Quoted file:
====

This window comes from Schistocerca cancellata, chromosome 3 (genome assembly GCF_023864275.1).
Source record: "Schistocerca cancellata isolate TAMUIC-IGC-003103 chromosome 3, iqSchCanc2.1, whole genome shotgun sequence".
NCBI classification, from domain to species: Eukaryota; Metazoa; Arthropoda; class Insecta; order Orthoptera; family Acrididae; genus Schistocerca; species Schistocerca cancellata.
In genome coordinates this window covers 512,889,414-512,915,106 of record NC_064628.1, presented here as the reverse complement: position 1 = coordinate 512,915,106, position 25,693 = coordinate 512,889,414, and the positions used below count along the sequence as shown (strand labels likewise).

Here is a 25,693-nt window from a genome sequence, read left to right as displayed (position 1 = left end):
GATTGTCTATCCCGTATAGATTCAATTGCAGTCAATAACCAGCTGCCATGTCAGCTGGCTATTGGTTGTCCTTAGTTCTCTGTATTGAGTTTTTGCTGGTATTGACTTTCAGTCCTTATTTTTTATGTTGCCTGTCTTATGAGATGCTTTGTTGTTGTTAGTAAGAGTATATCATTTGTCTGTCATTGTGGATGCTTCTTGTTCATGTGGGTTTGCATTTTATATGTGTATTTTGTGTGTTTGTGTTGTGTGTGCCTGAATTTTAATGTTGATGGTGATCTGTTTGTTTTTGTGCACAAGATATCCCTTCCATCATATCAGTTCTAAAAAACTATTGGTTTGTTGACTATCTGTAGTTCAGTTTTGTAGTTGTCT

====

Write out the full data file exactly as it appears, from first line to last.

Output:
This window comes from Schistocerca cancellata, chromosome 3 (genome assembly GCF_023864275.1).
Source record: "Schistocerca cancellata isolate TAMUIC-IGC-003103 chromosome 3, iqSchCanc2.1, whole genome shotgun sequence".
NCBI classification, from domain to species: Eukaryota; Metazoa; Arthropoda; class Insecta; order Orthoptera; family Acrididae; genus Schistocerca; species Schistocerca cancellata.
In genome coordinates this window covers 512,889,414-512,915,106 of record NC_064628.1, presented here as the reverse complement: position 1 = coordinate 512,915,106, position 25,693 = coordinate 512,889,414, and the positions used below count along the sequence as shown (strand labels likewise).

Here is a 25,693-nt window from a genome sequence, read left to right as displayed (position 1 = left end):
GATTGTCTATCCCGTATAGATTCAATTGCAGTCAATAACCAGCTGCCATGTCAGCTGGCTATTGGTTGTCCTTAGTTCTCTGTATTGAGTTTTTGCTGGTATTGACTTTCAGTCCTTATTTTTTATGTTGCCTGTCTTATGAGATGCTTTGTTGTTGTTAGTAAGAGTATATCATTTGTCTGTCATTGTGGATGCTTCTTGTTCATGTGGGTTTGCATTTTATATGTGTATTTTGTGTGTTTGTGTTGTGTGTGCCTGAATTTTAATGTTGATGGTGATCTGTTTGTTTTTGTGCACAAGATATCCCTTCCATCATATCAGTTCTAAAAAACTATTGGTTTGTTGACTATCTGTAGTTCAGTTTTGTAGTTGTCT